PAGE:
Don’t try and manage everything in your head.
When it comes to prioritizing tasks, you may feel overwhelmed, isolated, and straight-up annoyed when you want to move the needle in your day, but you have no idea where to start. Your clients feel that way too!
The best way for you both to gain clarity, direction, and progress is to lay it all out and follow these three steps:
But first, take a deep breath. We have got this, and it’s not as complicated as it sometimes feels.
Start your project with a clear timeline of tasks and checkpoints (as described above).
What is crucial for you now may not be necessary by the time you check back in, so don’t be afraid to change the task expectations when you review your progress.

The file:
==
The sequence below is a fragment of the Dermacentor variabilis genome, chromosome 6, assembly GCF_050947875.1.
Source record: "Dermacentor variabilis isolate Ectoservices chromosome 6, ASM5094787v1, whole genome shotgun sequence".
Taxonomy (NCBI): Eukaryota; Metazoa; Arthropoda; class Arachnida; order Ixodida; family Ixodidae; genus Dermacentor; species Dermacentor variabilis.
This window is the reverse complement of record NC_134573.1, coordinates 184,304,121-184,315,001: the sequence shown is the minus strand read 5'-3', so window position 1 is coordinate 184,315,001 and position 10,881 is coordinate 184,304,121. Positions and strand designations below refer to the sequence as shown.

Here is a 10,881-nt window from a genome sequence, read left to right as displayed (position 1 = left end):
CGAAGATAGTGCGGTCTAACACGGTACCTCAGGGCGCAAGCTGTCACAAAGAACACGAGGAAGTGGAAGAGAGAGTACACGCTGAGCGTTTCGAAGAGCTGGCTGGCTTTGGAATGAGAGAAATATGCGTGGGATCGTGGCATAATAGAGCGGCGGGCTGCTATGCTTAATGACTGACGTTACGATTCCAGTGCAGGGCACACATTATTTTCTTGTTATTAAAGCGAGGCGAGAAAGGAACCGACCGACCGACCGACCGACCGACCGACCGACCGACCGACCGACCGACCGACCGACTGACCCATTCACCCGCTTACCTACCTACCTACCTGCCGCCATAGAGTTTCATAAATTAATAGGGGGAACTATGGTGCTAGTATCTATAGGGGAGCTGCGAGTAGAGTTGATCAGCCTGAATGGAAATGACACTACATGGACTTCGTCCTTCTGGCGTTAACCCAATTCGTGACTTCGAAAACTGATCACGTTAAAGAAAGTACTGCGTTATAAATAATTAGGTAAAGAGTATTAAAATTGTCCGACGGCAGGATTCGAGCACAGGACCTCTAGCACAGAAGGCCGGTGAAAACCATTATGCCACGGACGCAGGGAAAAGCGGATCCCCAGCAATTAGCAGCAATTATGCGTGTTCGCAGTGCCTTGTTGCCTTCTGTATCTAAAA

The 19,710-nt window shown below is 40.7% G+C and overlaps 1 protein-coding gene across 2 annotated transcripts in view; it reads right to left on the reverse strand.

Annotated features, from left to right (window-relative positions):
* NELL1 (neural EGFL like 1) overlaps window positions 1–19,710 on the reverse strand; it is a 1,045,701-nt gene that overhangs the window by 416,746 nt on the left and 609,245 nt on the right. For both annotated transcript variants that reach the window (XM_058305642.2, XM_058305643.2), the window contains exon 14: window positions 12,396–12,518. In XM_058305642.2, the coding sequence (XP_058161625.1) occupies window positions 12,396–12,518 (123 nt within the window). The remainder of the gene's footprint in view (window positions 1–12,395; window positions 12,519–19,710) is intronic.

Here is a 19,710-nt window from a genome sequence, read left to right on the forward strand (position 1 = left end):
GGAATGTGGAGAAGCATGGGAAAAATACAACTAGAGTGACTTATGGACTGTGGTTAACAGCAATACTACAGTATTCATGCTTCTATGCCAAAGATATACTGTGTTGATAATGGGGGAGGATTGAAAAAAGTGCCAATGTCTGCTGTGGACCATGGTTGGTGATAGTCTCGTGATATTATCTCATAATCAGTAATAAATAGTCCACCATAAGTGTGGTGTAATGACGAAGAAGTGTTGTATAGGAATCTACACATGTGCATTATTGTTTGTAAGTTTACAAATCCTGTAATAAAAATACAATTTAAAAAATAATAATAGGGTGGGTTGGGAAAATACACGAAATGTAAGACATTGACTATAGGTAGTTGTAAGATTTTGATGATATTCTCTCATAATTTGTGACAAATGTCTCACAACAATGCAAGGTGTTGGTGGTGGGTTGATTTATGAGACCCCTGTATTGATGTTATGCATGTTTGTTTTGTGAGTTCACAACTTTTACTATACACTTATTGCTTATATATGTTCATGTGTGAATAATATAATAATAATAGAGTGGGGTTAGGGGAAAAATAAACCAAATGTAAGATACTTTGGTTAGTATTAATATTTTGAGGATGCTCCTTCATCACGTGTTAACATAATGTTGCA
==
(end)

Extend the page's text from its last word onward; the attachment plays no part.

You want to start and continue focusing on what needs your client’s attention and what doesn’t.
Establish when and how a task should be completed
One way of doing this is starting with what is called a brain dump of EVERYTHING you can think of.
Write down every single task that comes to mind in no order and with no level of importance.
Then, making three columns, Urgent, Important, and Misc.– This allows you to sort all of your chaotic thoughts into easy-to-manage smaller lists.
Now delegate the urgent tasks first, important tasks later, and the misc when time allows.
Remember that your task list is a guide, not a contract.
Don’t sell your soul and your client’s vision to your to-do list, but instead honor it as something that helps you serve your clients, your team, and yourself better.
Do have a set channel for communication and feedback.
Don’t try and communicate on multiple platforms about the project.